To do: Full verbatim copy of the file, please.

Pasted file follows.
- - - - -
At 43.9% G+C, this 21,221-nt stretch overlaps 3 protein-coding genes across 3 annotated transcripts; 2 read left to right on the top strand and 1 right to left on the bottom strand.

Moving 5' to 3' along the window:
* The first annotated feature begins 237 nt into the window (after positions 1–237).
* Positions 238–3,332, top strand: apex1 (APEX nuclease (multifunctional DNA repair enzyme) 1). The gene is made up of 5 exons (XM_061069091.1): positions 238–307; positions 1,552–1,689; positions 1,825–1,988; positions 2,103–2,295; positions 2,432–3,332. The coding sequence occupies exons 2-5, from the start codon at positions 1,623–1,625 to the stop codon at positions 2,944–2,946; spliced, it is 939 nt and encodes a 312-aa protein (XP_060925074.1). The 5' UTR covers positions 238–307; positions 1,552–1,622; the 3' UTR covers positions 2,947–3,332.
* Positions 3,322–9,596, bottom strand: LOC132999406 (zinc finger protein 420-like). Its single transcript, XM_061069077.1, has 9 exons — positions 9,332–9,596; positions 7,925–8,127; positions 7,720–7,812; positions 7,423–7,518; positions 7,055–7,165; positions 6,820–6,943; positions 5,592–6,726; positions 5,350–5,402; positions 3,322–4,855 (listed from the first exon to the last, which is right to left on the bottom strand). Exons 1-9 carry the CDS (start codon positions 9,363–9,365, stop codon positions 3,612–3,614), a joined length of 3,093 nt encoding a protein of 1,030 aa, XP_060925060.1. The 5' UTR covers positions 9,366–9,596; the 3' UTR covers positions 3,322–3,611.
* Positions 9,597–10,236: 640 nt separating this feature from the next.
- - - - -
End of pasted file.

At 43.9% G+C, this 21,221-nt stretch overlaps 3 protein-coding genes across 3 annotated transcripts; 2 read left to right on the top strand and 1 right to left on the bottom strand.

Moving 5' to 3' along the window:
* The first annotated feature begins 237 nt into the window (after positions 1–237).
* Positions 238–3,332, top strand: apex1 (APEX nuclease (multifunctional DNA repair enzyme) 1). The gene is made up of 5 exons (XM_061069091.1): positions 238–307; positions 1,552–1,689; positions 1,825–1,988; positions 2,103–2,295; positions 2,432–3,332. The coding sequence occupies exons 2-5, from the start codon at positions 1,623–1,625 to the stop codon at positions 2,944–2,946; spliced, it is 939 nt and encodes a 312-aa protein (XP_060925074.1). The 5' UTR covers positions 238–307; positions 1,552–1,622; the 3' UTR covers positions 2,947–3,332.
* Positions 3,322–9,596, bottom strand: LOC132999406 (zinc finger protein 420-like). Its single transcript, XM_061069077.1, has 9 exons — positions 9,332–9,596; positions 7,925–8,127; positions 7,720–7,812; positions 7,423–7,518; positions 7,055–7,165; positions 6,820–6,943; positions 5,592–6,726; positions 5,350–5,402; positions 3,322–4,855 (listed from the first exon to the last, which is right to left on the bottom strand). Exons 1-9 carry the CDS (start codon positions 9,363–9,365, stop codon positions 3,612–3,614), a joined length of 3,093 nt encoding a protein of 1,030 aa, XP_060925060.1. The 5' UTR covers positions 9,366–9,596; the 3' UTR covers positions 3,322–3,611.
* Positions 9,597–10,236: 640 nt separating this feature from the next.